Matthew Perry was looking forward to the future. “He was in a good state of mind,” pal Athenna Crosby, who had lunch with the actor at the Hotel Bel-Air on October 27, tells In Touch. “He said he was losing weight and getting in shape. He was talking about how he had struggles but had turned it all around and was excited to have a second act.”

Sadly, he will never get that second act: The next day, the beloved Friends star was found dead in his hot tub at 54, leaving a legion of fans reeling. And even though Matthew, who struggled with severe drug and alcohol addiction his entire adult life, said just a year ago that if he died “it would shock people but it wouldn’t surprise anybody,” his loved ones have been unpacking his tragic final hours in a desperate search for answers. “The saddest thing of all,” says a source, “is that people are saying Matthew could have been saved.”

Last Moments

His day was spent like many others lately. Matthew had developed “a healthy addiction” to pickleball, says his coach, Matt Manasse, adding that the actor hit the courts four to five days a week. On October 28, he played with his regular partner. “She said he had been fatigued [that day] and over the past week,” pal Billy Bush wrote on Instagram. “A little more than usual. He played for one hour then went home.” 

At around 4 p.m., his assistant found him unconscious in the hot tub and called 911. Help arrived to his Pacific Palisades home within minutes. “A bystander had brought [Matthew’s] head above the water and gotten him to the edge, then firefighters removed him from the water,” L.A. Fire Department spokesperson Nicholas Prange said of the apparent drowning. “A rapid medical assessment, sadly, revealed the man was deceased prior to first responder arrival.” At press time, Matthew’s cause of death remains undetermined pending toxicology reports, but officials said no illicit drugs were found in his home. Reportedly the longtime smoker had only a prescription drug to treat his COPD (chronic obstructive pulmonary disease), along with antianxiety and antidepression pills. “Those close to him can’t help but wonder just what would have happened if he’d just talked to a doctor about his fatigue,” says the source, “or if his assistant had arrived a few minutes earlier.”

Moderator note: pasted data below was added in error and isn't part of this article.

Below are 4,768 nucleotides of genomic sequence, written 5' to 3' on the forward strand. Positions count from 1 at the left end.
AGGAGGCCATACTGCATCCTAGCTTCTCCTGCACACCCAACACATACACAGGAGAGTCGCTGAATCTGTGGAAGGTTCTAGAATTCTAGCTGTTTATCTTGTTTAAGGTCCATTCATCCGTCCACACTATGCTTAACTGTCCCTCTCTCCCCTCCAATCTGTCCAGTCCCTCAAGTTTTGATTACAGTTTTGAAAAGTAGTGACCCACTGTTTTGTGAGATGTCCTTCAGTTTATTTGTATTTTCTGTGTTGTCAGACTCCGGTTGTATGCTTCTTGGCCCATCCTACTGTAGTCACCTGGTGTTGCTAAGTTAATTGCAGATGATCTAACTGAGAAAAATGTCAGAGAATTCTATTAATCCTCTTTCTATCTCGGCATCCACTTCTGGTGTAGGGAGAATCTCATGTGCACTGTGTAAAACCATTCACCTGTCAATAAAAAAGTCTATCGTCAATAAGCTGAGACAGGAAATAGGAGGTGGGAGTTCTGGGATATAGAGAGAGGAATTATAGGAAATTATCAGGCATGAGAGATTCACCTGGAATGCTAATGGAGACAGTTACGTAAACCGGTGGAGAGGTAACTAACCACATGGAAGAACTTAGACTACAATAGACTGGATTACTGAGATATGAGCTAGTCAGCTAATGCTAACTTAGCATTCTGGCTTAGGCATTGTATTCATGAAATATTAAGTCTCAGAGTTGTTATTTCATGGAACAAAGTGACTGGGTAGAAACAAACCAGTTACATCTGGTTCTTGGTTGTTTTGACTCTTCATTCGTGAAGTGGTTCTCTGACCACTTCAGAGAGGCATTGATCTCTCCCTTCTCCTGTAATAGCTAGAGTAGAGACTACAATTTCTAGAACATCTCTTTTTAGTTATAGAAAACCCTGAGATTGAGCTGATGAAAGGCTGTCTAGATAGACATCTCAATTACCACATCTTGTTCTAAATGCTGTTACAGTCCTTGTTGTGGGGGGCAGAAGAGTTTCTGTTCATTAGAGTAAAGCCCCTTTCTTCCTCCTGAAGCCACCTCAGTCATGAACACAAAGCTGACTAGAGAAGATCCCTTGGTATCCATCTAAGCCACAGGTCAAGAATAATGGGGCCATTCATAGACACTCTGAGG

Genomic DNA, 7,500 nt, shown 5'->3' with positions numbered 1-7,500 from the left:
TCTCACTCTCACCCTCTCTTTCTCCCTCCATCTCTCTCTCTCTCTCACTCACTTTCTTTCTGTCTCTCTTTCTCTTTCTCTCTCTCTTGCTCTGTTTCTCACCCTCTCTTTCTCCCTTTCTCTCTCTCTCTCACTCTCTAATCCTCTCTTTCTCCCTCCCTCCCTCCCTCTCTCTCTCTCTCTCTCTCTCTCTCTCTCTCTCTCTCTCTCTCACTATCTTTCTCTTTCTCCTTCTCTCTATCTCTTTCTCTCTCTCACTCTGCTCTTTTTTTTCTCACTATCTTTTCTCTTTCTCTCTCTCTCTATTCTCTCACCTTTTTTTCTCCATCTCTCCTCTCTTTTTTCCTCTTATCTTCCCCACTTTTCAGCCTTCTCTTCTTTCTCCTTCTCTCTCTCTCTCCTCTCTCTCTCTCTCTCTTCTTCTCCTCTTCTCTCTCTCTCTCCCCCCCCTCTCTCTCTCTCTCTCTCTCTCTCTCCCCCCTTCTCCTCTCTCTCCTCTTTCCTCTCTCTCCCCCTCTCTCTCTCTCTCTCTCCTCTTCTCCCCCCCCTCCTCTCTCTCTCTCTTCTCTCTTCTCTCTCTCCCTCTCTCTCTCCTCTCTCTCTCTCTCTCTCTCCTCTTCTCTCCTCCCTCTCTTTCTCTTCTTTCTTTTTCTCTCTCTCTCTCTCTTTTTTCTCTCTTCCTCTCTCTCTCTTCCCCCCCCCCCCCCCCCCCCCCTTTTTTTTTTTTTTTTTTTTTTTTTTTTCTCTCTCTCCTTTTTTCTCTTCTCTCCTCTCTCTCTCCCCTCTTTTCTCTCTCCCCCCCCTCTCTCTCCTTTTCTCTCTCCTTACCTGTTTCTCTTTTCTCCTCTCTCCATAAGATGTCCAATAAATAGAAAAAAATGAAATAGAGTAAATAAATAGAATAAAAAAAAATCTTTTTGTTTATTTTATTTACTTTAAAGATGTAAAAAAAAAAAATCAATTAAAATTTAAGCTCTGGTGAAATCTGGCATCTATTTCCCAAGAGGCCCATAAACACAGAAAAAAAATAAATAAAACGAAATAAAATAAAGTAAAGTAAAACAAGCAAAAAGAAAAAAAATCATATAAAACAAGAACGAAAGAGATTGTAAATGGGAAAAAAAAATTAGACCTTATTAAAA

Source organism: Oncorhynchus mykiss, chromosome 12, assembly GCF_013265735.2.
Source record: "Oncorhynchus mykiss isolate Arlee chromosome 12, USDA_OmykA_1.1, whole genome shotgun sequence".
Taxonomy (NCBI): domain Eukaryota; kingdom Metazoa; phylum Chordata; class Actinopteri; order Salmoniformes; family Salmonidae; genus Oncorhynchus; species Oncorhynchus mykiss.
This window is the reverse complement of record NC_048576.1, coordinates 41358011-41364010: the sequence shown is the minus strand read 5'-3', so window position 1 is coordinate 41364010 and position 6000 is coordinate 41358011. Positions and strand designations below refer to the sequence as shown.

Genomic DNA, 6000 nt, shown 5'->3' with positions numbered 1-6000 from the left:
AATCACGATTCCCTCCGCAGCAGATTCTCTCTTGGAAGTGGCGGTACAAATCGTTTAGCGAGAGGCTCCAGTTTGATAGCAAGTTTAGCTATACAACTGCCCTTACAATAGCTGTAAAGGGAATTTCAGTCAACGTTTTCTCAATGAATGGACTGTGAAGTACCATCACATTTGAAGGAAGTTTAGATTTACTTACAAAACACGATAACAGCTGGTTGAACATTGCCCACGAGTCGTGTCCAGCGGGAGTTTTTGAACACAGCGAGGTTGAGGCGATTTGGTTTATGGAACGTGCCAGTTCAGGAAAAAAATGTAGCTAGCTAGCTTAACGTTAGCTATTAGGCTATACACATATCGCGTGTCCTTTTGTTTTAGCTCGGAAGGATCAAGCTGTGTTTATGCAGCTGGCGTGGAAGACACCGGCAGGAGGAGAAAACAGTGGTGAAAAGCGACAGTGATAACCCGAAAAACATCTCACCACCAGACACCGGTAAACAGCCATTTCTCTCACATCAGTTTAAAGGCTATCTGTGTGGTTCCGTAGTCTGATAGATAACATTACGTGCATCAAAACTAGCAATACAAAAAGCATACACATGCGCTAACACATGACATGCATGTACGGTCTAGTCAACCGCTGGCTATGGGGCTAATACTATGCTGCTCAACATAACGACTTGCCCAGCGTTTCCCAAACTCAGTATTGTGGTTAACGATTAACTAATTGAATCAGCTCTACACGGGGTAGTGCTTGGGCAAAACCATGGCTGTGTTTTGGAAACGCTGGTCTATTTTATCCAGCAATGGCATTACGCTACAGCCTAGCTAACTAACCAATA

Or if he’d never gotten in the hot tub. In his last Instagram shot, posted on October 23, he’s enjoying a soak alone. “Oh, so warm water swirling around makes you feel good?” Matthew wrote in his heartbreaking final message to fans. (Days earlier, he also wrote to fans, “Sleep well everybody, I’ve got the city tonight — Mattman.”) But doctors warn against using a hot tub alone or for more than 10 minutes and urge those with heart conditions and other medical issues to exercise caution.

Lifelong Battle

Matthew was open about his struggles with addiction, and once revealed that co-star Jennifer Aniston was the first to confront him about his drinking problem at the height of their Friends fame.

Matthew began abusing opioids following a 1997 jet ski accident, and at his lowest point, he was taking 55 Vicodin pills a day and weighed 128 pounds. He even confessed he was “high as a kite” when he proposed to his ex Molly Hurwitz in 2020. They split the next year, and after the literary agent, 32, said on Instagram following his death that he “caused pain like I’d never known,” she was slammed as a “con artist” in a post by Matthew’s friend Rome Shadanloo.

But there’s no denying his disease was destructive to his body. Not only did he claim to have shelled out “upwards of $7 million” on rehab — 15 stints in total — but he underwent 14 surgeries related to his addiction. In 2018, he was in a coma for two weeks after his colon burst due to his excessive drug use, and he was given a two percent chance of survival. “I had realized that my greatest fear had come true, which is that I did this to myself,” he wrote in his 2022 memoir, Friends, Lovers, and the Big Terrible Thing. Just two years after that near-death experience, he took hydrocodone before being treated with propofol, and his heart stopped for five minutes. “With all of those issues, he shouldn’t have been in that hot tub alone,” says the source. “It’s heartbreaking that after surviving so much and finally getting sober, he’d be lost in such a tragic accident.”

The one comfort was the success of his memoir. “He was so proud of that book,” says the source. “He revealed the ugly truth about his addiction to encourage others to get sober.” Matthew himself said he hoped the cautionary tale — not his iconic role on Friends — would be his legacy. “I would like to be remembered as somebody who lived well, loved well, was a seeker, and his paramount thing is that he wants to help people,” he shared in 2022. “That’s what I want.”

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